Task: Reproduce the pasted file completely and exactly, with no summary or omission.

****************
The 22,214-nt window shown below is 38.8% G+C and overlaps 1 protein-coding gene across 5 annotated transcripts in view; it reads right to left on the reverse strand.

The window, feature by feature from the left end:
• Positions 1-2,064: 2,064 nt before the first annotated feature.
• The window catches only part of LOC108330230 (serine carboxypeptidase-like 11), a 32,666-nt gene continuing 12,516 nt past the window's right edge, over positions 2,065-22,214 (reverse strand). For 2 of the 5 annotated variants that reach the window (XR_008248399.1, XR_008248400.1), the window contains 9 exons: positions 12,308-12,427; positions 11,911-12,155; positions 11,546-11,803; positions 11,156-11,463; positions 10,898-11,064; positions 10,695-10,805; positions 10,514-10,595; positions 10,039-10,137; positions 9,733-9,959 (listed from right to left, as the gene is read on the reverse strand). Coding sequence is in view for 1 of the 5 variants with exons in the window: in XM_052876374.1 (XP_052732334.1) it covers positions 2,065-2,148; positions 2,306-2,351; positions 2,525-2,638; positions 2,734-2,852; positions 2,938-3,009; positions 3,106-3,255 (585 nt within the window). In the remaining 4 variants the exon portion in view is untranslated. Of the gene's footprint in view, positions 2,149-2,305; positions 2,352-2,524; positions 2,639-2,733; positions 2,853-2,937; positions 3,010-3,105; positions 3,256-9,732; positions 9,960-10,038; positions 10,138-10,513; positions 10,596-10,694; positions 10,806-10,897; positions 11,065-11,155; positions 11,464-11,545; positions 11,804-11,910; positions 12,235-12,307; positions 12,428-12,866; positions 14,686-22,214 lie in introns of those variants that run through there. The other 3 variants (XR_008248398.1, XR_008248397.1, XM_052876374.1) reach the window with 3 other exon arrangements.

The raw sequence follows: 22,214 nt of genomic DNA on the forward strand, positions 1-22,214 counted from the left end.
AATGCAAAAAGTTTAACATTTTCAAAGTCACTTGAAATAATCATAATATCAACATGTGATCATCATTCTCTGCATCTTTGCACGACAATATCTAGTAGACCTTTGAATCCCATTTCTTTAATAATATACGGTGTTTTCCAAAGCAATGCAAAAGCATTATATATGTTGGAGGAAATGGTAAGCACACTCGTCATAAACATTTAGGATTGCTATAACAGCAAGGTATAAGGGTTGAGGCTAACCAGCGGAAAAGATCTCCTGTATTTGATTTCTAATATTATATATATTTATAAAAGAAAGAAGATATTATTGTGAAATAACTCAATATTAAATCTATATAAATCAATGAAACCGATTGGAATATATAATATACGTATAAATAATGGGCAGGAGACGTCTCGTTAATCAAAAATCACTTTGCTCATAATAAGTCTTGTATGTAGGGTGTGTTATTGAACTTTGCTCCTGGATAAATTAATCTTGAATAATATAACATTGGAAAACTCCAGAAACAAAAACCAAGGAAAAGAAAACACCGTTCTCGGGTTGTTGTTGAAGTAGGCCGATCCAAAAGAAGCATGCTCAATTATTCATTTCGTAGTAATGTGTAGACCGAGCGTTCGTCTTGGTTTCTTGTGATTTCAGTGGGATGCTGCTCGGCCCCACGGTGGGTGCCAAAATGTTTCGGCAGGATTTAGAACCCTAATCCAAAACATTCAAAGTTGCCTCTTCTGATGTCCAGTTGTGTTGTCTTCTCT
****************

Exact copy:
The 22,214-nt window shown below is 38.8% G+C and overlaps 1 protein-coding gene across 5 annotated transcripts in view; it reads right to left on the reverse strand.

The window, feature by feature from the left end:
• Positions 1-2,064: 2,064 nt before the first annotated feature.
• The window catches only part of LOC108330230 (serine carboxypeptidase-like 11), a 32,666-nt gene continuing 12,516 nt past the window's right edge, over positions 2,065-22,214 (reverse strand). For 2 of the 5 annotated variants that reach the window (XR_008248399.1, XR_008248400.1), the window contains 9 exons: positions 12,308-12,427; positions 11,911-12,155; positions 11,546-11,803; positions 11,156-11,463; positions 10,898-11,064; positions 10,695-10,805; positions 10,514-10,595; positions 10,039-10,137; positions 9,733-9,959 (listed from right to left, as the gene is read on the reverse strand). Coding sequence is in view for 1 of the 5 variants with exons in the window: in XM_052876374.1 (XP_052732334.1) it covers positions 2,065-2,148; positions 2,306-2,351; positions 2,525-2,638; positions 2,734-2,852; positions 2,938-3,009; positions 3,106-3,255 (585 nt within the window). In the remaining 4 variants the exon portion in view is untranslated. Of the gene's footprint in view, positions 2,149-2,305; positions 2,352-2,524; positions 2,639-2,733; positions 2,853-2,937; positions 3,010-3,105; positions 3,256-9,732; positions 9,960-10,038; positions 10,138-10,513; positions 10,596-10,694; positions 10,806-10,897; positions 11,065-11,155; positions 11,464-11,545; positions 11,804-11,910; positions 12,235-12,307; positions 12,428-12,866; positions 14,686-22,214 lie in introns of those variants that run through there. The other 3 variants (XR_008248398.1, XR_008248397.1, XM_052876374.1) reach the window with 3 other exon arrangements.

The raw sequence follows: 22,214 nt of genomic DNA on the forward strand, positions 1-22,214 counted from the left end.
AATGCAAAAAGTTTAACATTTTCAAAGTCACTTGAAATAATCATAATATCAACATGTGATCATCATTCTCTGCATCTTTGCACGACAATATCTAGTAGACCTTTGAATCCCATTTCTTTAATAATATACGGTGTTTTCCAAAGCAATGCAAAAGCATTATATATGTTGGAGGAAATGGTAAGCACACTCGTCATAAACATTTAGGATTGCTATAACAGCAAGGTATAAGGGTTGAGGCTAACCAGCGGAAAAGATCTCCTGTATTTGATTTCTAATATTATATATATTTATAAAAGAAAGAAGATATTATTGTGAAATAACTCAATATTAAATCTATATAAATCAATGAAACCGATTGGAATATATAATATACGTATAAATAATGGGCAGGAGACGTCTCGTTAATCAAAAATCACTTTGCTCATAATAAGTCTTGTATGTAGGGTGTGTTATTGAACTTTGCTCCTGGATAAATTAATCTTGAATAATATAACATTGGAAAACTCCAGAAACAAAAACCAAGGAAAAGAAAACACCGTTCTCGGGTTGTTGTTGAAGTAGGCCGATCCAAAAGAAGCATGCTCAATTATTCATTTCGTAGTAATGTGTAGACCGAGCGTTCGTCTTGGTTTCTTGTGATTTCAGTGGGATGCTGCTCGGCCCCACGGTGGGTGCCAAAATGTTTCGGCAGGATTTAGAACCCTAATCCAAAACATTCAAAGTTGCCTCTTCTGATGTCCAGTTGTGTTGTCTTCTCT